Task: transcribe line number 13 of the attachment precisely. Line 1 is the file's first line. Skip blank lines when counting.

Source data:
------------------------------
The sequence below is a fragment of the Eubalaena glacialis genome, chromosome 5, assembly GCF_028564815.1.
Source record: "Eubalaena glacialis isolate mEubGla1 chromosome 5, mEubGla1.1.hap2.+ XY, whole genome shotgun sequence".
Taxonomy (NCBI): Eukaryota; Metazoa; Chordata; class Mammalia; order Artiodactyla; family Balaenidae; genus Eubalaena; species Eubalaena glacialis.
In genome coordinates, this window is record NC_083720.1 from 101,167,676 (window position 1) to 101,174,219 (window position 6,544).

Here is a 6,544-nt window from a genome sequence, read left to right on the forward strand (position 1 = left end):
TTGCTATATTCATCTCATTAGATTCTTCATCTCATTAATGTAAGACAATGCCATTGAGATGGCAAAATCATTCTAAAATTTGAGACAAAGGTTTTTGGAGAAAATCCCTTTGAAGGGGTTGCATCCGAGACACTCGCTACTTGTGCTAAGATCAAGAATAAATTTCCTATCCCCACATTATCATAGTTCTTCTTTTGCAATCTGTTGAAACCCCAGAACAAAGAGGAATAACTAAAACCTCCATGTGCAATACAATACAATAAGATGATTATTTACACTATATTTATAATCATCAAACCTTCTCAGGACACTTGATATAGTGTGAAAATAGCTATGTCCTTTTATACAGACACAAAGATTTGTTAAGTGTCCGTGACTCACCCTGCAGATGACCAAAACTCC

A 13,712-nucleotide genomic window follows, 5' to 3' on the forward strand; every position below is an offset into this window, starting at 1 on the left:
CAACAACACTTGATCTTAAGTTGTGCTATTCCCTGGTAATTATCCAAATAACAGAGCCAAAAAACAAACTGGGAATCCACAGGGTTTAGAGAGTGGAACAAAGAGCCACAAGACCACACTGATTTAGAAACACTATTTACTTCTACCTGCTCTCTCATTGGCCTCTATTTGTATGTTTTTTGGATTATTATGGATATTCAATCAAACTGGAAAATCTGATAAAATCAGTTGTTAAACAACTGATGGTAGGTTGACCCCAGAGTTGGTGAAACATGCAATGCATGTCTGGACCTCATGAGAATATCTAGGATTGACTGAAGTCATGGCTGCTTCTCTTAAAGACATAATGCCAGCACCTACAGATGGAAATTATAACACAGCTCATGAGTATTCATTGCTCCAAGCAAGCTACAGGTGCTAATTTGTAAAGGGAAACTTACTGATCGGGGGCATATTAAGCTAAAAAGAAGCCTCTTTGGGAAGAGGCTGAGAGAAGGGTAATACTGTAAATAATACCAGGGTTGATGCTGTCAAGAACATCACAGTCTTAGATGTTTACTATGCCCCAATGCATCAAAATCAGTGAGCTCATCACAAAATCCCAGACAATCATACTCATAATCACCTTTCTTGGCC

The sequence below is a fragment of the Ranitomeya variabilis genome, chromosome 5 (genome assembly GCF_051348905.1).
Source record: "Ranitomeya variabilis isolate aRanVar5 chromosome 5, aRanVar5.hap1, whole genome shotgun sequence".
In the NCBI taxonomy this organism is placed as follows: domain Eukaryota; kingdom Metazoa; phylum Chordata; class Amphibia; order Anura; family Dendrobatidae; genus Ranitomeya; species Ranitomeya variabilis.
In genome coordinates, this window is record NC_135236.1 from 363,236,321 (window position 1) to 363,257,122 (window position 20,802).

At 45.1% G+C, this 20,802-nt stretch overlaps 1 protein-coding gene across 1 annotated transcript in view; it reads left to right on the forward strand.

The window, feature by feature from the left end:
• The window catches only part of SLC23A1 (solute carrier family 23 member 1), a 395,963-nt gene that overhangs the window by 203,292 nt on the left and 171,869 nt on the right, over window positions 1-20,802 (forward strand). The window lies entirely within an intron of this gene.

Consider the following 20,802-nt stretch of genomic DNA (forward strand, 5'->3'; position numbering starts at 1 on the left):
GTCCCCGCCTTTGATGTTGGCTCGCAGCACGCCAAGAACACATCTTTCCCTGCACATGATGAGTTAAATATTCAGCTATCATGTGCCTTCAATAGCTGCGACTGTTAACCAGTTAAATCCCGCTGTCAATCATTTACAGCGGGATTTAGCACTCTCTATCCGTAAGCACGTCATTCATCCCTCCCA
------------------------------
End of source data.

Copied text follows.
At 45.1% G+C, this 20,802-nt stretch overlaps 1 protein-coding gene across 1 annotated transcript in view; it reads left to right on the forward strand.